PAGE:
April 23, 2014

Taxi Driver (1976)

My old college professor/mentor told me that Shakespeare's King Lear was a play that you should read every decade. As you grow older you begin to appreciate different facets of that play and each decade provides new answers and new understandings. My mentor was in his seventies at the time and he said, up to then, he was still discovering new things about it. He said, until he died, he would continue to read it and learn something new.

I have learned to take this approach to Martin Scorsese. I saw some of Scorsese's classics at a younger age and never appreciated them. I used to be a Scorsese 'hater' to use the verbiage of today's kids (what with their fax machines and hoola hoops and ... yeah yeah*) and would proudly tell people how overrated he was.

But as I've grown older and my tastes have become more refined, I really appreciate how much of a force Scorsese is. And as I grow older, I hope to keep finding new things about Scorsese's films because as time goes by, I find myself loving the guy more and more.

So it was without trepidation, with this new found respect for Scorsese, that I decided to view for the first time (*gasp*) his 1976 opus to the erosion of the human mind, Taxi Driver. Yes, I had never seen the film before and it was all because of some kind of weird Scorsese bias I mentioned. And, ironically, despite avoiding it because of a former dislike of the legendary director, I think Taxi Driver might be my favorite film of his.

On the technical side, I have to say it is my favorite because it is raw-Scorsese. My biggest problem, new found love for the director or not, has been his editing. I've always felt his films were overlong and sometimes wore out their welcome. Taken in pieces, yes, I love all of Goodfellas, for instance, but the ending moments in the '80s, with a coked out Ray Liotta, is coming at a time when I am exhausted from nearly three hours of violent viscera and ceaseless depression.

But Taxi Driver is actually trim and short and it lacks any of what I determined to be overindulgence in Scorsese's later films. While the acting of Robert De Niro and the tight/sparse script by Paul Schrader deserve credit as well, to me Scorsese's 113 minute take on a New York we don't quite see anymore, not to mention the ambiguous translation of a man's nervous breakdown, feels more fleshed out and epic than, say, Scorsese's 180 minute romp The Wolf of Wall Street.

Of course, Scorsese couldn't have accomplished what he had accomplished without a true master builder of acting in Robert De Niro. After 1995's Heat, my all-time favorite movie, nothing has really been the same for the man. And it is ashamed because Scorsese's original muse gives one of the greatest performances of his career in Taxi Driver, showing us in less than two hours, a feeble/shy/damaged young war veteran named Travis Bickle, turn into a homicidal maniac with delusions of grandeur and a desire to bend the world (or at least his small chunk of it) to see his confused and muddled vision.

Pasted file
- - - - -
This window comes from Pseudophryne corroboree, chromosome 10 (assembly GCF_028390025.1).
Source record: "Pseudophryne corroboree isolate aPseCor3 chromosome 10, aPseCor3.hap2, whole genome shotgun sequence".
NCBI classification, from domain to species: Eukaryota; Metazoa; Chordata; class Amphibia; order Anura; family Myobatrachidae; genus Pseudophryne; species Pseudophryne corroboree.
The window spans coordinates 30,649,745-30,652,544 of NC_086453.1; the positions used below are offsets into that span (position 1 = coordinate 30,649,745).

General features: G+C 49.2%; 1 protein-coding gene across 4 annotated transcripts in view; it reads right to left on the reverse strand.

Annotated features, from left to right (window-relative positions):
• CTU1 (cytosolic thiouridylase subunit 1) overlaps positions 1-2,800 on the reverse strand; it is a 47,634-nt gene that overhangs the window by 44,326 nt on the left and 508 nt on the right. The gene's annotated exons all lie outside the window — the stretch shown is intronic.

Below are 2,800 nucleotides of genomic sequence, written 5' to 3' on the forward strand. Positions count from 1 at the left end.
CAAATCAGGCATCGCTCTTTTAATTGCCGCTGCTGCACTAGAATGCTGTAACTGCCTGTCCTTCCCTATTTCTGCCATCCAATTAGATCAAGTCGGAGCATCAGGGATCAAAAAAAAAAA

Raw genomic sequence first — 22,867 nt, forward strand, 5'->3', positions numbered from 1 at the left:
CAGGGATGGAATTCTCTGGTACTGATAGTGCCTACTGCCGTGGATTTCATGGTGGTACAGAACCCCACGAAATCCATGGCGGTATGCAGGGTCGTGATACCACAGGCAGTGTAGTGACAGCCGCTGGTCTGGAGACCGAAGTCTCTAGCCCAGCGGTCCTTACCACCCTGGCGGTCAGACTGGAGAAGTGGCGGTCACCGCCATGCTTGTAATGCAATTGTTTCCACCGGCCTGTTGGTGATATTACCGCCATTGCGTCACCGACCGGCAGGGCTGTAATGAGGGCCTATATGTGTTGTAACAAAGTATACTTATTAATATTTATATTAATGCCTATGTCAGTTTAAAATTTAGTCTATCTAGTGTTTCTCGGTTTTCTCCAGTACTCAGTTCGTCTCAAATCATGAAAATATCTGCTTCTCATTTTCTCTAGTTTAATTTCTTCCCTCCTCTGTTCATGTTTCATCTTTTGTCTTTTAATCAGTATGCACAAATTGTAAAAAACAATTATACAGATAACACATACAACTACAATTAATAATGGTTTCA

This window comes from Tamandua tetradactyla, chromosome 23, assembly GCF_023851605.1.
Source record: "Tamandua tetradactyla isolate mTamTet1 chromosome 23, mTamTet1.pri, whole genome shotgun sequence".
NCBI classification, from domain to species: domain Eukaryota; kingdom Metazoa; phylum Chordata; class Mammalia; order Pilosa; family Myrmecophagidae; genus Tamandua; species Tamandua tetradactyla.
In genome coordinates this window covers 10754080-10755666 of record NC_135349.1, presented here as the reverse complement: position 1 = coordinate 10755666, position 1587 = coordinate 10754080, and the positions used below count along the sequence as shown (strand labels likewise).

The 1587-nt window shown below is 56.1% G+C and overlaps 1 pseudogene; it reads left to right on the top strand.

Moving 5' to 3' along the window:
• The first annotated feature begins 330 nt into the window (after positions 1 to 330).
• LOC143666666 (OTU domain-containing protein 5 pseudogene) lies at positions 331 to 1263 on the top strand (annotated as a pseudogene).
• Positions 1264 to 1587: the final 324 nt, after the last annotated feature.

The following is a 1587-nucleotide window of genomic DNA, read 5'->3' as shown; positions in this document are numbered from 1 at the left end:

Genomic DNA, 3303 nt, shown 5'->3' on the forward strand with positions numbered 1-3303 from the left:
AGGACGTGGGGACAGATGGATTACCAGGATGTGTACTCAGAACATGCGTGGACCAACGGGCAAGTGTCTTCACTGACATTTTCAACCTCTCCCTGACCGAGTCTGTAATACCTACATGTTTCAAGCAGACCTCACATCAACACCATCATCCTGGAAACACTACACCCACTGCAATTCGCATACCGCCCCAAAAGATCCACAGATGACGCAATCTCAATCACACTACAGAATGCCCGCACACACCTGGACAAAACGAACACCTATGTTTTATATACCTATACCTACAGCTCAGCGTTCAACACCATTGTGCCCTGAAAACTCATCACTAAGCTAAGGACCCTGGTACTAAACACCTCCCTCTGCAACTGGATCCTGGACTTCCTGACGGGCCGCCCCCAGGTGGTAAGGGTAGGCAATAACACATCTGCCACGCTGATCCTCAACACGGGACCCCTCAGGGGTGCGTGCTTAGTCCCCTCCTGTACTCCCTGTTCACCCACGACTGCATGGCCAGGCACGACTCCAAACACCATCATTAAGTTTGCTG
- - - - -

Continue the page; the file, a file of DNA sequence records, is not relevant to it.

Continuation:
De Niro has the unique ability, like all good actors, of being able to play both harmless characters and characters of menace. Though he has caricatured his menace in goofy movies like Meet the Parents and Analyze This, there was a time when De Niro could portray someone of true power who emanated true fear. And in films like Heat or Goodfellas, it was with an unpredictable facial palate; his quiet nature betrayed his true nature.

But in Taxi Driver, De Niro mixes vulnerability into his menace. Travis Bickle is likable, in some ways, and pitiable, in other ways, despite an internal monologue that shows a disturbed individual who, after a certain point, has only the cruelest of intentions. Only a great actor can make you still feel something for a character who has so little to offer in the way of sympathy.

But playing supporting actor to Bickle is the world of New York itself. Most people film the beautiful parts of New York. Scorsese decides to show a rougher side ... a filthy side ... of New York that makes you uncomfortable. Though Bickle tells presidential candidate Charles Palantine that he wants the filthy streets cleaned, in terms of humanity, Scorsese spares no expense at showing the literal filth of New York's less filmable regions.

It is, in today's standards, a forgotten world. Many of the locations where the film was shot are no longer there and the city did do a massive clean up campaign that made the more war-zone areas of the city more palatable. Sure, there are areas of poverty and garbage today but Scorsese captures a nearly apocalyptic New York, full of hopheads, pimps and insomniacs.

It is so easy to talk about Scorsese's setting and De Niro's masterclass in acting that it is easy to forget that Taxi Driver also features a 12 year old Jodi Foster showing skill beyond her years as child prostitute Iris, Harvey Keitel as a greasy pimp named Sport, who oozes disgust from his veins, Albert Brooks as an Albert Brooks type (which is, of course, genius), a luminous Cybil Shepard, a brilliantly used Peter Boyle as Taxi wise man The Wizard, a cracking script by Paul Schrader and a unique and emotionally complex musical score by Bernard Hermann, amongst many other things.

People have been telling you (and me) for decades that this is a classic film. I doubt you need me to tell you to make it official. But, yes, Taxi Driver is, indeed, a classic. And as time goes on, I look forward to seeing it again and again, older and wiser, like the Wizard.

*I totally ripped that joke off of about seventy episodes of MST3K.

April 13, 2014

The Cinematography of Chinatown (1974)

I am writing my first review on The Paxton Configuration since January but thought I'd finally post something and do a Cinematography Of post for the film I'll be reviewing, Chinatown.

The cinematographer on this film was John A. Alonzo who was also the cinematographer on one of the most underrated films in regards to visual flair, Star Trek: Generations. Alonzo was nominated for an Oscar for his work on Chinatown but kind of flew under the radar for the rest of his career (in fact, he wasn't even the first choice for Chinatown; he was a last second replacement).